Goal Stack Planning for Blocks World Problem

Implementing Goal Stack Planning for the given configuration of Blocks World Problem

Apoorv Dixit
5 min readOct 27, 2020
Blocks World Problem — Initial State and Goal State for this article

In this medium article, we will take look at the Blocks World Problem and implement Goal Stack Planning to solve the same.

What is Blocks World Problem?

This is how the problem goes — There is a table on which some blocks are placed. Some blocks may or may not be stacked on other blocks. We have a robot arm to pick up or put down the blocks. The robot arm can move only one block at a time, and no other block should be stacked on top of the block which is to be moved by the robot arm.

Our aim is to change the configuration of the blocks from the Initial State to the Goal State, both of which have been specified in the diagram above.

What is Goal Stack Planning?

Goal Stack Planning is one of the earliest methods in artificial intelligence in which we work backwards from the goal state to the initial state.

We start at the goal state and we try fulfilling the preconditions required to achieve the initial state. These preconditions in turn have their own set of preconditions, which are required to be satisfied first. We keep solving these “goals” and “sub-goals” until we finally arrive at the Initial State. We make use of a stack to hold these goals that need to be fulfilled as well the actions that we need to perform for the same.

Apart from the “Initial State” and the “Goal State”, we maintain a “World State” configuration as well. Goal Stack uses this world state to work its way from Goal State to Initial State. World State on the other hand starts off as the Initial State and ends up being transformed into the Goal state.

At the end of this algorithm we are left with an empty stack and a set of actions which helps us navigate from the Initial State to the World State.

Representing the configurations as a list of “predicates”

Predicates can be thought of as a statement which helps us convey the information about a configuration in Blocks World.

Given below are the list of predicates as well as their intended meaning

  1. ON(A,B) : Block A is on B
  2. ONTABLE(A) : A is on table
  3. CLEAR(A) : Nothing is on top of A
  4. HOLDING(A) : Arm is holding A.
  5. ARMEMPTY : Arm is holding nothing

Using these predicates, we represent the Initial State and the Goal State in our example like this:


Initial State


Goal State

Thus a configuration can be thought of as a list of predicates describing the current scenario.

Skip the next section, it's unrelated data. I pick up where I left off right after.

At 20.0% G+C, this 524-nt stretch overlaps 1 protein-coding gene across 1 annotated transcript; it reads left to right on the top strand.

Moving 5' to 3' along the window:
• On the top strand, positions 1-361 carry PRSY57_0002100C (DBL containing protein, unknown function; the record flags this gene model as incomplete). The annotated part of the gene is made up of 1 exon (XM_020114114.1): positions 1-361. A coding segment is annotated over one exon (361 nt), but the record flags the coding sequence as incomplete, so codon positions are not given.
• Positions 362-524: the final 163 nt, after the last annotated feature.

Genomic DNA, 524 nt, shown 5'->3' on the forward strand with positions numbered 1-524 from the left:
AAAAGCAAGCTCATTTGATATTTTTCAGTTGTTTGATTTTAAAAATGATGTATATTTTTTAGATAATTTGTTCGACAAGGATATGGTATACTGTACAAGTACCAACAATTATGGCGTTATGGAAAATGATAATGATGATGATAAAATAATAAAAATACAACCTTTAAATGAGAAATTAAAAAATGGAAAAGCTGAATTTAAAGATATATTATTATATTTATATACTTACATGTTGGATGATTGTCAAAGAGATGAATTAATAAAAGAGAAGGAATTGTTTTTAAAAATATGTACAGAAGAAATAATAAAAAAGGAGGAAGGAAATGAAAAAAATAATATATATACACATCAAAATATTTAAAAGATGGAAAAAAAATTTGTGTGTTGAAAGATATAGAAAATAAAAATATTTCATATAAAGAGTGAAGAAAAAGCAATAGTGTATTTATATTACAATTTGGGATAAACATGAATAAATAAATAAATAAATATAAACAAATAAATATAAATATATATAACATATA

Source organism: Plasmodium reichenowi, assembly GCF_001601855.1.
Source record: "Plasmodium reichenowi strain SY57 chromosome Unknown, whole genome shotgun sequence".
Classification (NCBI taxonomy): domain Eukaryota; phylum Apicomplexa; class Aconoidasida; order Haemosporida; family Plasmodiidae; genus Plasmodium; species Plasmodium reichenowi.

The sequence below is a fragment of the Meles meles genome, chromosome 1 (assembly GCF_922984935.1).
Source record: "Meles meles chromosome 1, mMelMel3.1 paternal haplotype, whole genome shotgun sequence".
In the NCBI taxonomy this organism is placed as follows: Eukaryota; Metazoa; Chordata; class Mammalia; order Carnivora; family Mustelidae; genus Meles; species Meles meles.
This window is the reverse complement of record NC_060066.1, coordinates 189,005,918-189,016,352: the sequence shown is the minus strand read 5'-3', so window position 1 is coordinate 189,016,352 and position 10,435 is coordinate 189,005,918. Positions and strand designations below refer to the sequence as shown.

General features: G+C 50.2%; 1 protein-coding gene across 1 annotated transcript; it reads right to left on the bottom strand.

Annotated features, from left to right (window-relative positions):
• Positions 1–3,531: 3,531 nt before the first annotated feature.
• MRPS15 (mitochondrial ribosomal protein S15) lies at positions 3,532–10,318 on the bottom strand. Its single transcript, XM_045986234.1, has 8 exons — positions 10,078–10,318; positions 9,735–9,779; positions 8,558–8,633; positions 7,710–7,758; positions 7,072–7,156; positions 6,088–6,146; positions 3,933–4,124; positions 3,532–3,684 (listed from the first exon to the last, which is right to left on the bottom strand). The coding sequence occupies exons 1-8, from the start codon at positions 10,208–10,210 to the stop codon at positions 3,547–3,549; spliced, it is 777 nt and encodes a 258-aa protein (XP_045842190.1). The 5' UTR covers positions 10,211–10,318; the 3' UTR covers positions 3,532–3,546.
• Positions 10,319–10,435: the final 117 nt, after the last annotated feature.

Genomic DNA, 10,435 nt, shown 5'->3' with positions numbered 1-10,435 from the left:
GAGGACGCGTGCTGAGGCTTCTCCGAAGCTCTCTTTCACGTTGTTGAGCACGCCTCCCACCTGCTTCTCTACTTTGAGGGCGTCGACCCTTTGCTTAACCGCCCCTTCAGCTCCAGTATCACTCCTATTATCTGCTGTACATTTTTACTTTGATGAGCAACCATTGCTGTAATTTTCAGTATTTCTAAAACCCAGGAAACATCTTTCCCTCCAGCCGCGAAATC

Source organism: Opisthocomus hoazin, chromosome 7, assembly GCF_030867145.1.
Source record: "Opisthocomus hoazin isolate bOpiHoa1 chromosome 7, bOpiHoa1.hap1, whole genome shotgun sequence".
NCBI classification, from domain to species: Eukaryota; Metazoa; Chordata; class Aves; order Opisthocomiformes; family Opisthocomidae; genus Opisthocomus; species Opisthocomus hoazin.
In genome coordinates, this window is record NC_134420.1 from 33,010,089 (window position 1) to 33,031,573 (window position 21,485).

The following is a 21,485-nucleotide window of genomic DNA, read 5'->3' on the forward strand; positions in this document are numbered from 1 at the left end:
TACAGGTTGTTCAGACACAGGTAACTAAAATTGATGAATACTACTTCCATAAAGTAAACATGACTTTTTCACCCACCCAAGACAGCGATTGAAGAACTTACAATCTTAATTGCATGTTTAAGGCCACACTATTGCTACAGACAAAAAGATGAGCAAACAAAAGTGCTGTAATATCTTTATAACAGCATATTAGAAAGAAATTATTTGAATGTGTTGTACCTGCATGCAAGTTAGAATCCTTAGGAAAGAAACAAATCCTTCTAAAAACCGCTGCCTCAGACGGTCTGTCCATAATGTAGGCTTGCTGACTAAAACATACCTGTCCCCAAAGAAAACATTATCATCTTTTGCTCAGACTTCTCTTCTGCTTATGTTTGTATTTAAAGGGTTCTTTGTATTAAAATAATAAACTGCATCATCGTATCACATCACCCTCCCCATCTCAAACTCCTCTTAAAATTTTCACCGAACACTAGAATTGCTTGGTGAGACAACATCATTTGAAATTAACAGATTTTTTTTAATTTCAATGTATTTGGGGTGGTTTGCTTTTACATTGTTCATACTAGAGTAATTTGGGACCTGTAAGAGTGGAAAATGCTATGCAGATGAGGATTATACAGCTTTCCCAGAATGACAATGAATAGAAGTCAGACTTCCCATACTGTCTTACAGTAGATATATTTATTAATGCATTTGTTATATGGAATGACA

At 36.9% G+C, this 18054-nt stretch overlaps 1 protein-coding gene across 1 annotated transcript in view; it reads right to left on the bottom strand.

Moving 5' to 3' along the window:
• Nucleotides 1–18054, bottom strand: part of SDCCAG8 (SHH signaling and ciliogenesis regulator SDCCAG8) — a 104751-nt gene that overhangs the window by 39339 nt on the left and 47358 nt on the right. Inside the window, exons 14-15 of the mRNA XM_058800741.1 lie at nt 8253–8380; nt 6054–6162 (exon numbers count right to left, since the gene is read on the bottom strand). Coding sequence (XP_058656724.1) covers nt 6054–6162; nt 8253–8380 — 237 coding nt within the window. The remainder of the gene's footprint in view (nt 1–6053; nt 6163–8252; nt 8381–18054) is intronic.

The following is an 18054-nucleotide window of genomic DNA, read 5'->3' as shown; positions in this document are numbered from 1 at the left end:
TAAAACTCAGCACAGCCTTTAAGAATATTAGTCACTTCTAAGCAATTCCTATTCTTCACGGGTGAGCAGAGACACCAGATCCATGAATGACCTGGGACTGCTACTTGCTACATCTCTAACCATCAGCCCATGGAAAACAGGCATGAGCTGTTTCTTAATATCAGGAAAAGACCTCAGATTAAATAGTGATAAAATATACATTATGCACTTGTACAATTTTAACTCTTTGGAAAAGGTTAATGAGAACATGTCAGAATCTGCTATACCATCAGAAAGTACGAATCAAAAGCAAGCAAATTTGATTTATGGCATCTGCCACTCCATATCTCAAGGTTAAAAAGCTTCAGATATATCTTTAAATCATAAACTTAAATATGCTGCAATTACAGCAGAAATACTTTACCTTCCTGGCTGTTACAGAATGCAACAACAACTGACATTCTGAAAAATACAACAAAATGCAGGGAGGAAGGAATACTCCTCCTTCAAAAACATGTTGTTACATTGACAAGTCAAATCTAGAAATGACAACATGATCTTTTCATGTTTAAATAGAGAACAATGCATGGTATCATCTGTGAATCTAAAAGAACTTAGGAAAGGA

“Operations” performed by the robot arm

The Robot Arm can perform 4 operations:

  1. STACK(X,Y) : Stacking Block X on Block Y
  2. UNSTACK(X,Y) : Picking up Block X which is on top of Block Y
  3. PICKUP(X) : Picking up Block X which is on top of the table
  4. PUTDOWN(X) : Put Block X on the table

All the four operations have certain preconditions which need to be satisfied to perform the same. These preconditions are represented in the form of predicates.

The effect of these operations is represented using two lists ADD and DELETE. DELETE List contains the predicates which will cease to be true once the operation is performed. ADD List on the other hand contains the predicates which will become true once the operation is performed.

The Precondition, Add and Delete List for each operation is rather intuitive and have been listed below.

Operations performed by the Robot Arm

For example, to perform the STACK(X,Y) operation i.e. to Stack Block X on top of Block Y, No other block should be on top of Y (CLEAR(Y)) and the Robot Arm should be holding the Block X (HOLDING(X)).

Once the operation is performed, these predicates will cease to be true, thus they are included in DELETE List as well. (Note : It is not necessary for the Precondition and DELETE List to be the exact same).

On the other hand, once the operation is performed, The robot arm will be free (ARMEMPTY) and the block X will be on top of Y (ON(X,Y)).

The other 3 Operators follow similar logic, and this part is the cornerstone of Goal Stack Planning.

Python3 Code for Goal Stack Planning

We can think of Predicates and Operations as objects which we need to push and pop off the Stack of our Goal Stack Planner. Keeping this in mind, we start off by creating a class for each predicate and each operation.

In the classes for operators I have included the methods to return the Predicates of Prerequisite, Add and Delete list.

On the other hand, in the classes for Predicates I have included get_action method which returns the Operator required to fulfill the unsatisfied Predicate.

I’ve included an example of a Predicate (ON(X,Y)) and an Operation.(STACK(X,Y)) below.

On(X,Y) Predicate Class
STACK(X,Y) Predicate Operation

Following this, I have a class GoalStackPlanner which takes in the initial state and the goal state as it’s parameters. It returns the steps which need to be carried out to convert initial state to goal state.

Goal Stack Planner Class

Now that we have defined the necessary Classes, Here is an example for running our Goal Stack Planner

Running Goal Stack Planner

As you can see, we have stored the steps from initial state to goal state in the variable steps.


The visual representation of our steps variable looks like this.

Now that we are done with the explanation of Goal Stack Planner and Blocks World, Here is the full Python Code.

This is my first article on medium and it was a bit of a spur-of-the-moment decision. Nevertheless, I had a good time writing this article and hopefully you, the reader, has gained something out of it as well.



Apoorv Dixit

I'm an undergrad currently pursuing my bachelors degree in Computer Engineering from Pune Institute of Computer Technology